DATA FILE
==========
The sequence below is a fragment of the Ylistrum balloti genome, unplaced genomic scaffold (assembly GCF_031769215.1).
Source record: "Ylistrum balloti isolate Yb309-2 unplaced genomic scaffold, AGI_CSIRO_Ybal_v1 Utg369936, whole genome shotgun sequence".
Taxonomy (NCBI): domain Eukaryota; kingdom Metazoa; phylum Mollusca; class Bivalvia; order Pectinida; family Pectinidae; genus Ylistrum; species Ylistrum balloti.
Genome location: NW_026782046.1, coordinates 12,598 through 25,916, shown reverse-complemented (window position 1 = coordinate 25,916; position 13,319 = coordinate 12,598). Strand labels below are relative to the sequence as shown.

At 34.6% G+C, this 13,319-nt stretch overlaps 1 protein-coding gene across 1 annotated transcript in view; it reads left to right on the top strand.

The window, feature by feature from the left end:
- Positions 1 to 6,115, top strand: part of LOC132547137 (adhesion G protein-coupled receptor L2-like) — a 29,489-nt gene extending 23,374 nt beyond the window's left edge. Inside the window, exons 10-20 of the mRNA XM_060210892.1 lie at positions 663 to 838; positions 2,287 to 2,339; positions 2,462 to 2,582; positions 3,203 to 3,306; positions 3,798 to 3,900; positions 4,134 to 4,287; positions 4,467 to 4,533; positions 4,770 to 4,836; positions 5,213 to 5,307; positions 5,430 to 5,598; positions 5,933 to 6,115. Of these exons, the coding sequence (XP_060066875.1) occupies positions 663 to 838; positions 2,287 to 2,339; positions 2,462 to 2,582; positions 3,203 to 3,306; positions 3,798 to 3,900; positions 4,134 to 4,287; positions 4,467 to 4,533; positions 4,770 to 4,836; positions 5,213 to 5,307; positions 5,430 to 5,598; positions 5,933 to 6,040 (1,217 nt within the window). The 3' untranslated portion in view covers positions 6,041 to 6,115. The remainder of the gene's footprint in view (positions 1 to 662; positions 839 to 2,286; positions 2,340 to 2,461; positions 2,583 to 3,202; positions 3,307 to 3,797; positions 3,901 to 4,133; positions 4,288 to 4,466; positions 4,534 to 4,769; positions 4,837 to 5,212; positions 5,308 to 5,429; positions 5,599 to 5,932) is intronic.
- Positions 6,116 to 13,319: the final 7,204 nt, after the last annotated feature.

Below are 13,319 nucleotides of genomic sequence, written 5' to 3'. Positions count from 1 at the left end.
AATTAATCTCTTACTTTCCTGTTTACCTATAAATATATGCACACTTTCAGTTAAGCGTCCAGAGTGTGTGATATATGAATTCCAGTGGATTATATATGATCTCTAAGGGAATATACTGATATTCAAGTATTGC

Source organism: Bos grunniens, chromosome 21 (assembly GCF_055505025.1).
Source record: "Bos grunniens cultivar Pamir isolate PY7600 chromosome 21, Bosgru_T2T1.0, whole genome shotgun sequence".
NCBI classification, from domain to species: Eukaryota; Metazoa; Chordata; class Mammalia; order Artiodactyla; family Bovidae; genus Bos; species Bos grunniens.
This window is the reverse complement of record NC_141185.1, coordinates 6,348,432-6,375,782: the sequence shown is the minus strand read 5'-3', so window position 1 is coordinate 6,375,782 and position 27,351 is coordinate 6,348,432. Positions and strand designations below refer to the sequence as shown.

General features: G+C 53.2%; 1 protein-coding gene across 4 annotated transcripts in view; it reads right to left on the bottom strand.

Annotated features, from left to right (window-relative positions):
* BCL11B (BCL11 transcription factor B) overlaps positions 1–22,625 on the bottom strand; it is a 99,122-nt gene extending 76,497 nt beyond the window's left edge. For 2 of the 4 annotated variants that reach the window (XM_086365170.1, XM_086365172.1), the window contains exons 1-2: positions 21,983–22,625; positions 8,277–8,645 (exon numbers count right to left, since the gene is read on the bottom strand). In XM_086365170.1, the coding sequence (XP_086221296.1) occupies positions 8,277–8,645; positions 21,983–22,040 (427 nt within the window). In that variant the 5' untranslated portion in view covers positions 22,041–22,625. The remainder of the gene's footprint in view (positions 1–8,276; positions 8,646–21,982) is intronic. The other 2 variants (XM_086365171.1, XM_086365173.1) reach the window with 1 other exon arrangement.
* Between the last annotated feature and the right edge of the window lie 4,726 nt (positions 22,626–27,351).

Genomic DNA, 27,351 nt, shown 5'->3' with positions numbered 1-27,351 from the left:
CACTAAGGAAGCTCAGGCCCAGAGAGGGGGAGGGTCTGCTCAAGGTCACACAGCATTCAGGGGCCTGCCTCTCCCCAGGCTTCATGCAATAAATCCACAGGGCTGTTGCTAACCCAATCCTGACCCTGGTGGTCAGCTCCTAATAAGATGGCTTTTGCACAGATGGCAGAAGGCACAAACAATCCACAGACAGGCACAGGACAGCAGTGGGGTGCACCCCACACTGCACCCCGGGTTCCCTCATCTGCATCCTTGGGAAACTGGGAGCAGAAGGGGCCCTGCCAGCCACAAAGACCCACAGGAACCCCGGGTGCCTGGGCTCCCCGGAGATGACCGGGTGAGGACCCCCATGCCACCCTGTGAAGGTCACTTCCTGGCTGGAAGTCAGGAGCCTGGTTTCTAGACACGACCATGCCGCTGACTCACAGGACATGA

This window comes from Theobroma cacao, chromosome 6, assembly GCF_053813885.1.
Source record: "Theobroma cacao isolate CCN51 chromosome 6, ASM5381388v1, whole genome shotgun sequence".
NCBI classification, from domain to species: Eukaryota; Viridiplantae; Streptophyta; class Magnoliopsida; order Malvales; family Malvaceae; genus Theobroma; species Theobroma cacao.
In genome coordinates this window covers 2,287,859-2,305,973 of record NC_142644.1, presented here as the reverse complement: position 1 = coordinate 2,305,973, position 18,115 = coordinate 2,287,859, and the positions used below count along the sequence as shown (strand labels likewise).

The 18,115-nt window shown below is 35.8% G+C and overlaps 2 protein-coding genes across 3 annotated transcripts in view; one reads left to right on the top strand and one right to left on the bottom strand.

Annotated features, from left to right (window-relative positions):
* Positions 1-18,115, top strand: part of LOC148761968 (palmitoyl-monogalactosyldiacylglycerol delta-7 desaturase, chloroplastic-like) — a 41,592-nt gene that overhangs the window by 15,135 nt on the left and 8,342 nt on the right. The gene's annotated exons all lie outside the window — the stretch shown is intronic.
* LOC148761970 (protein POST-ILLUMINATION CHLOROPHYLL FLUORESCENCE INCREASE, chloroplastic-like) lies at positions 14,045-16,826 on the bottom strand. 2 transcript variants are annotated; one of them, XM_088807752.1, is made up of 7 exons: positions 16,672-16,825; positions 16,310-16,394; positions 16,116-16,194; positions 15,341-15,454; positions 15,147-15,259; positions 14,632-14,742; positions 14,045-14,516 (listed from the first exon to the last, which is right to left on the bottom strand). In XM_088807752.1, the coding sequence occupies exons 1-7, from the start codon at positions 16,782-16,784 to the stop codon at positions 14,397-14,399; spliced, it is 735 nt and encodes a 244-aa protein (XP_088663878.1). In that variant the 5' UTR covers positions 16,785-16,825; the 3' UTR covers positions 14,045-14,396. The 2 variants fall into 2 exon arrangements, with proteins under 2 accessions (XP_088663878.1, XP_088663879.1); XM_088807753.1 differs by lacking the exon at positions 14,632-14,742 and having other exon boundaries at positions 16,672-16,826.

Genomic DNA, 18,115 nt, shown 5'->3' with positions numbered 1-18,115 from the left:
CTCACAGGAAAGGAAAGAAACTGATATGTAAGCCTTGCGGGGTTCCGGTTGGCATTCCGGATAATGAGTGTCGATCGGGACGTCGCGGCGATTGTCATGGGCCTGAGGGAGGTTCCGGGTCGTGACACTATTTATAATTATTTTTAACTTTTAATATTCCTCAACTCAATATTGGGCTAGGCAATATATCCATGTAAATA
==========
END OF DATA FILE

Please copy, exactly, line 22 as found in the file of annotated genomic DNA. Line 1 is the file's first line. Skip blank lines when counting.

Source record: "Theobroma cacao isolate CCN51 chromosome 6, ASM5381388v1, whole genome shotgun sequence".